Obama Administration Rebuked for Turning Its Back on Syrian Refugees
Rights campaigners say president's pledge to take in 10,000 Syrian refugees falls shamefully short of what's needed
Amid a mounting human rights emergency, the Obama administration said Thursday that it will admit 10,000 Syrian refugees this fiscal year—a number that was criticized by rights campaigners as shamefully low, especially given the role of the United States in stoking the crisis.
Facing criticism for its lagging humanitarian response so far, the administration sought to frame the commitment as a significant boost. And indeed it does constitute an increase, as the U.S. has admitted less than 1,500 Syrian refugees since the country's conflict began in 2011.
However, the number falls well below commitments of other countries that are far smaller. Germany has committed to accepting up to 800,000 refugees by the end of this year and Venezuela has committed to 20,000. Of the estimated four million Syrians who have fled their country, the vast majority of them are in Lebanon, Jordan, Turkey, and Iraq. Meanwhile, roughly 7.6 million Syrians are internally displaced.
What's more, White House Press Secretary Josh Earnest emphasized at a briefing on Thursday that Obama is not planning to ease the cumbersome background and medical checks that leave refugees in legal limbo for up to two years.
"Refugees go through the most robust security process of anybody who’s contemplating travel to the United States. Refugees have to be screened by the National Counter Terrorism Center, by the F.B.I. Terrorist Screening Center," said Earnest. "They go through databases that are maintained by D.H.S., the Department of Defense and the intelligence community. There is biographical and biometric information that is collected about these individuals."
Sarah Margon, the Washington director of Human Rights Watch, told the New York Times that such "bureaucratic impediments" mean that the U.S. is not providing immediate sanctuary—or anything close.
"This is not leadership, it is barely a token contribution given the size and scale of the global emergency," said Eleanor Acer of Human Rights First, in a statement released Thursday. "The administration’s announcement that it will commit to take in at least 10,000 Syrian refugees is far too little and is only a drop in the bucket toward providing protection to the more than 4 million Syrians who have fled their country due to horrific violence and persecution."
The aid group International Rescue Committee is circulating a petition for the the U.S. to resettle at least 65,000 Syrian refugees by 2016, and it has so far garnered 70,000 signatures. And Senator Dick Durbin (D-Ill.), who signed a letter in May from 14 senators urging Obama to admit more refugees, told the Times that the president's number "has to be higher."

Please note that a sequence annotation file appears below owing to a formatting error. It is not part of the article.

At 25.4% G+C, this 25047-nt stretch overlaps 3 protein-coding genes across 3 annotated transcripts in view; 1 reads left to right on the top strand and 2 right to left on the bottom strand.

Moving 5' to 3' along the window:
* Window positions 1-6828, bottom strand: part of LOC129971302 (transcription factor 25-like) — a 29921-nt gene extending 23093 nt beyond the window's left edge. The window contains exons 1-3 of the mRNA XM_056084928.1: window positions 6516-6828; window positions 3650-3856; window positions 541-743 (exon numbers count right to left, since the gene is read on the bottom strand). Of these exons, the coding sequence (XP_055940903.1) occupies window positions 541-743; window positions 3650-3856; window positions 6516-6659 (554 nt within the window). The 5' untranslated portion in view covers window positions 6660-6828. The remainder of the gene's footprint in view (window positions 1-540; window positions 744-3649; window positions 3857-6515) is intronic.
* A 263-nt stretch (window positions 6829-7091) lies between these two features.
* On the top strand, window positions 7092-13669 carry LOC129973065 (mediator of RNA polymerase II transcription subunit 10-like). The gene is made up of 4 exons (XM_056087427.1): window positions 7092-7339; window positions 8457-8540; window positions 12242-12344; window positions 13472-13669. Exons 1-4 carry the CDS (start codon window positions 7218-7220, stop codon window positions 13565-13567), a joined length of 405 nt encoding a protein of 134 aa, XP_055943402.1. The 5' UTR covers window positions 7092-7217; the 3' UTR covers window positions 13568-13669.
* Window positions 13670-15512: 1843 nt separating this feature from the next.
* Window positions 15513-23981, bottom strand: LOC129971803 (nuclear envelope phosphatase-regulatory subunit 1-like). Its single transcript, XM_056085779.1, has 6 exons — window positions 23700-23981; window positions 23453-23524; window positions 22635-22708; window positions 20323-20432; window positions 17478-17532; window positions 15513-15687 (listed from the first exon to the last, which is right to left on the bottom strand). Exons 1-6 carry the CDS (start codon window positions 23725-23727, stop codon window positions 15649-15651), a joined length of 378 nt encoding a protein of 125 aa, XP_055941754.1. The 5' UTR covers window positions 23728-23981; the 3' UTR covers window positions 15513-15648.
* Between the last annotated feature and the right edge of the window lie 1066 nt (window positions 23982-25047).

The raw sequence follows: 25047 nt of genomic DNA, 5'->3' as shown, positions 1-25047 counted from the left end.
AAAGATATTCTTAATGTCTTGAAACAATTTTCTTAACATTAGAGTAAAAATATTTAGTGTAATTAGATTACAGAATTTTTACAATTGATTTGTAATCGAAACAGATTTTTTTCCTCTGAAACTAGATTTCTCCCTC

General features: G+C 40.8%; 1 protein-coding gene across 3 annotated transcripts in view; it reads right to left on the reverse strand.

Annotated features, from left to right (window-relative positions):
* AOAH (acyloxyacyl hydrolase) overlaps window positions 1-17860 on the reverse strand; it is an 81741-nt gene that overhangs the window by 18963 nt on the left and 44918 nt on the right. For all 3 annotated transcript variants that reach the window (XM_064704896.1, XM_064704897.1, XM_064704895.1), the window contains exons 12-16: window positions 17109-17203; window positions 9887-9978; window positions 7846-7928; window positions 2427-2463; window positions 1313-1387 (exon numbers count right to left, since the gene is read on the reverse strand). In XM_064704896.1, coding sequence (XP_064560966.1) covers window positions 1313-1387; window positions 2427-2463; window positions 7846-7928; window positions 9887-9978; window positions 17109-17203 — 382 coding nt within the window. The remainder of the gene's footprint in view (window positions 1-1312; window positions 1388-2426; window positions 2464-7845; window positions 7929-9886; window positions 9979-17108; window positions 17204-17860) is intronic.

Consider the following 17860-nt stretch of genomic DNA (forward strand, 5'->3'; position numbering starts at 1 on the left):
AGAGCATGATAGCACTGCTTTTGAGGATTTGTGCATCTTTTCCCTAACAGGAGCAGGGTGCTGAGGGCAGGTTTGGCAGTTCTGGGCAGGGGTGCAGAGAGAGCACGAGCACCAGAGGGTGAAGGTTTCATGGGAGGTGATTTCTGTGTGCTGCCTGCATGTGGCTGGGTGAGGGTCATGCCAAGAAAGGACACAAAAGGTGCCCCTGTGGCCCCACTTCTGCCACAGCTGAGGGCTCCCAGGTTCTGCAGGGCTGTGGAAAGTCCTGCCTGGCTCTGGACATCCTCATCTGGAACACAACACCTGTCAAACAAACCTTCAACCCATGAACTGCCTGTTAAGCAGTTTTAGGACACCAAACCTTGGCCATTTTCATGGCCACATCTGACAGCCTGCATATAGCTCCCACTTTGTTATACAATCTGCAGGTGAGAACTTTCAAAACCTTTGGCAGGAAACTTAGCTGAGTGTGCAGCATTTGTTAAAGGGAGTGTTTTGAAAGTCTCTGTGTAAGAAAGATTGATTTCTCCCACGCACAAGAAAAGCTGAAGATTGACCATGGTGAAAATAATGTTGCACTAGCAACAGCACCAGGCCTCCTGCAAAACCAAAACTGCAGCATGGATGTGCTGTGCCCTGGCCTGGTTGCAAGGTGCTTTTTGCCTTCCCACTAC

Many have argued for the U.S. to simply taken in as many people as are in need, given the scope of the crisis. "No more should we allow pieces of paper to determine whether people deserve to live and improve their circumstances or die in violence and squalor," journalist and activist Sonali Kolhatkar recently declared.
In fact, James Paul, author of Syria Unmasked, argued on Friday that the U.S. and Europe played a key role in driving the crisis Syrians face.
"Official discourse in Europe and the United States frames the civil wars and economic turmoil in terms of fanaticism, corruption, dictatorship, economic failures and other causes for which Western governments and publics believe they have no responsibility," he said. "The Western leaders and media stay silent about the military intervention and regime change, interventions that have torn the refugees' homelands apart and resulted in civil war, state collapse and extremely violent conditions lasting for long periods."
In addition, Obama's policy announcement did not touch on the numerous people fleeing war and poverty in countries beyond Syria including: Afghanistan, Libya, Iraq, Pakistan, Eritrea, Somalia, and Nigeria.
Meanwhile, the administration faces its own humanitarian crisis on U.S. soil, where authorities have been incarcerating predominantly Latin American refugees and asylum seekers, including mothers detained with their children.